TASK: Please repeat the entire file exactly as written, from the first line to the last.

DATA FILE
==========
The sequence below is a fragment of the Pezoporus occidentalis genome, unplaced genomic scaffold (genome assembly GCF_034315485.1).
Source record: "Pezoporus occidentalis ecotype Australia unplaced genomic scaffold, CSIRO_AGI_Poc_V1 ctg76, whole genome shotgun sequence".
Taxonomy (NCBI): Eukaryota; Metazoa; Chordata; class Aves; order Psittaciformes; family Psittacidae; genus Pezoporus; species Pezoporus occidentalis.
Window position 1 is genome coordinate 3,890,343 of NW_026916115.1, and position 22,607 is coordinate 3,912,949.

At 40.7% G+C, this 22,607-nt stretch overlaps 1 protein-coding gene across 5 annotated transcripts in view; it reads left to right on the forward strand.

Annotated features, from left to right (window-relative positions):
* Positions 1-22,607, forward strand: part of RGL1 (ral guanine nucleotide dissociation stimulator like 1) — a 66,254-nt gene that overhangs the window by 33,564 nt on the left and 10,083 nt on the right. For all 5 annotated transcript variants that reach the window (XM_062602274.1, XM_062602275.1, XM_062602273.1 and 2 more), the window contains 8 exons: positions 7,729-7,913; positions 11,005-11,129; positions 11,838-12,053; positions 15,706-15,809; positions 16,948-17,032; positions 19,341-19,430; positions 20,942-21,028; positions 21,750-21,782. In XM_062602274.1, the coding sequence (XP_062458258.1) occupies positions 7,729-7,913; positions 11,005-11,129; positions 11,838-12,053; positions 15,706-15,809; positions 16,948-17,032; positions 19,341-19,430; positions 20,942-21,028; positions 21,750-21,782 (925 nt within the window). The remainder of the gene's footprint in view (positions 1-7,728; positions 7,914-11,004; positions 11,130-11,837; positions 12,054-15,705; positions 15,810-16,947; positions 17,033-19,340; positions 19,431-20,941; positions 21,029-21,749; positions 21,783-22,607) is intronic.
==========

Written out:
The sequence below is a fragment of the Pezoporus occidentalis genome, unplaced genomic scaffold (genome assembly GCF_034315485.1).
Source record: "Pezoporus occidentalis ecotype Australia unplaced genomic scaffold, CSIRO_AGI_Poc_V1 ctg76, whole genome shotgun sequence".
Taxonomy (NCBI): Eukaryota; Metazoa; Chordata; class Aves; order Psittaciformes; family Psittacidae; genus Pezoporus; species Pezoporus occidentalis.
Window position 1 is genome coordinate 3,890,343 of NW_026916115.1, and position 22,607 is coordinate 3,912,949.

At 40.7% G+C, this 22,607-nt stretch overlaps 1 protein-coding gene across 5 annotated transcripts in view; it reads left to right on the forward strand.

Annotated features, from left to right (window-relative positions):
* Positions 1-22,607, forward strand: part of RGL1 (ral guanine nucleotide dissociation stimulator like 1) — a 66,254-nt gene that overhangs the window by 33,564 nt on the left and 10,083 nt on the right. For all 5 annotated transcript variants that reach the window (XM_062602274.1, XM_062602275.1, XM_062602273.1 and 2 more), the window contains 8 exons: positions 7,729-7,913; positions 11,005-11,129; positions 11,838-12,053; positions 15,706-15,809; positions 16,948-17,032; positions 19,341-19,430; positions 20,942-21,028; positions 21,750-21,782. In XM_062602274.1, the coding sequence (XP_062458258.1) occupies positions 7,729-7,913; positions 11,005-11,129; positions 11,838-12,053; positions 15,706-15,809; positions 16,948-17,032; positions 19,341-19,430; positions 20,942-21,028; positions 21,750-21,782 (925 nt within the window). The remainder of the gene's footprint in view (positions 1-7,728; positions 7,914-11,004; positions 11,130-11,837; positions 12,054-15,705; positions 15,810-16,947; positions 17,033-19,340; positions 19,431-20,941; positions 21,029-21,749; positions 21,783-22,607) is intronic.